Ewa Zarzycka, “Stories of Old Age”, exhibition, the Arsenal Gallery in Białystok, photos by Maciej Zaniewski, from the archives of Gallery Arsenal in Bialystok
SK: Another element of your exhibition are works by artists for whom the notion of “an old person” does not evoke negative feelings anymore.
MGS: Natalia LL is a conceptual artist and one of the originators of the global feminist movement, the author of photographs, video performances and experimental films. One of her most recognisable works are “Consumer Art” and “Post-consumer Art”. Besides body art, she has long been interested in religion, philosophy and human existence. Recently the main topics of her works are passing, finiteness and death. We can clearly see these motives in a canvas photo print from 2017 entitled “Dulce – post mortem”, which presents spirit walk in a symbolic way.
In his installation “Przeciąg/Starość” (Draught/Old Age), which took him more than forty years to complete (1975–2018), Koji Kamoji tackles the universal human experience of passing the time and deterioration of body condition. Despite the seriousness of the topic, the artist is by no means pathetic, terrified or traumatised by it. Thanks to maintaining discipline and strong intuition, he successfully combines art, life and spiritual experiences into a coherent whole. He ascribes a metaphysical goal to art and his presence in it — to reveal the truth of being, even the most difficult one, yet always determined by the will to live.
Andrzej Strumiłło, the oldest person whose works are presented at my exhibition, is a compulsive artist who creates because he needs it like air to breathe. He works all day long and into the nights, with just short breaks for sleep. He adds inscriptions to his drawings, the “drawn at night”, “drawn after a sleepless night” and “I just have to work” kind of messages.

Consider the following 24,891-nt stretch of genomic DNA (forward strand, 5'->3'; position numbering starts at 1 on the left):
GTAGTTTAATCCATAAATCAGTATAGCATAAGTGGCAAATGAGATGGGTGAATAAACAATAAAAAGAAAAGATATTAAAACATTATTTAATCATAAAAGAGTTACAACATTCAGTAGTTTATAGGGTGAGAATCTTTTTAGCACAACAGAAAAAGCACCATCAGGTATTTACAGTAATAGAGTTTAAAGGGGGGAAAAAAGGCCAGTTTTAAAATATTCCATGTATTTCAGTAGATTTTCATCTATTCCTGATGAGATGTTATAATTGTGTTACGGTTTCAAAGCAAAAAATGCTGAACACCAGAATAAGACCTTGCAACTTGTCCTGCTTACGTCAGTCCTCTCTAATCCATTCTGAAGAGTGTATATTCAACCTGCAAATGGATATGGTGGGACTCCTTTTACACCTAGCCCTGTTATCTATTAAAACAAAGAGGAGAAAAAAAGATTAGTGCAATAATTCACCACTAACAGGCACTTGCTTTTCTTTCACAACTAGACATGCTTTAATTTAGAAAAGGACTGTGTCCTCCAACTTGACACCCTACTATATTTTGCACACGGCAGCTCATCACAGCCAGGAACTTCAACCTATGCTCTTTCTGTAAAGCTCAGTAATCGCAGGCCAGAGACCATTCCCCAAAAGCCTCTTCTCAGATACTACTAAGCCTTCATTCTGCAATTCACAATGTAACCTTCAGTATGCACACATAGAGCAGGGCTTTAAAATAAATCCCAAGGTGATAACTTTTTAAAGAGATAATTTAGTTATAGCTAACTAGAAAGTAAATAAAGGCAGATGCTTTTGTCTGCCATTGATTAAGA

SK: Another important perspective you show are philosophical deliberations…
MGS: Philosophy is what we can see in Katarzyna Kozyra’s “The Rite of Spring” (1999–2002), i.e. the author’s reinterpretation of the ballet by Russian composer Igor Stravinsky, which was originally choreographed by Vaslav Nijinsky and which was first performed in Paris in 1913. The underlying idea behind Kozyra’s work is contrasting the expressive, convulsive and complex movements with performers, who are elderly dancers. It provides for a dramatic picture of expectations and desires which go against motor function limitations and degradation of the body. The cold white background provides the scenery for the wrinkled bodies – objects which combine into clumsy machinery suspended in a vacuum – and makes the audience feel odd, frightened and distanced from what they have in front of their eyes. The helpless, somewhat symbolic bodies of the elderly people involved in strenuous physical effort reveal the essence of the proto-Slavonic rite, where destruction becomes necessary as an offering in the pursuit of a revival.
In the work “Kiedyś były czarne” (They used to be black) Krystyna Piotrowska is reflecting on the passing time. She presents several dozen portraits of people of prime working age, the youth and children. Next to their names are numbers which indicate the year when a given person was born. Today these people are about ninety years old, the youngest of them are in their seventies.
SK: The realisation of time passing is by no means a trivial observation. In the exhibition, this motif became a central theme, which is analysed from many different angles.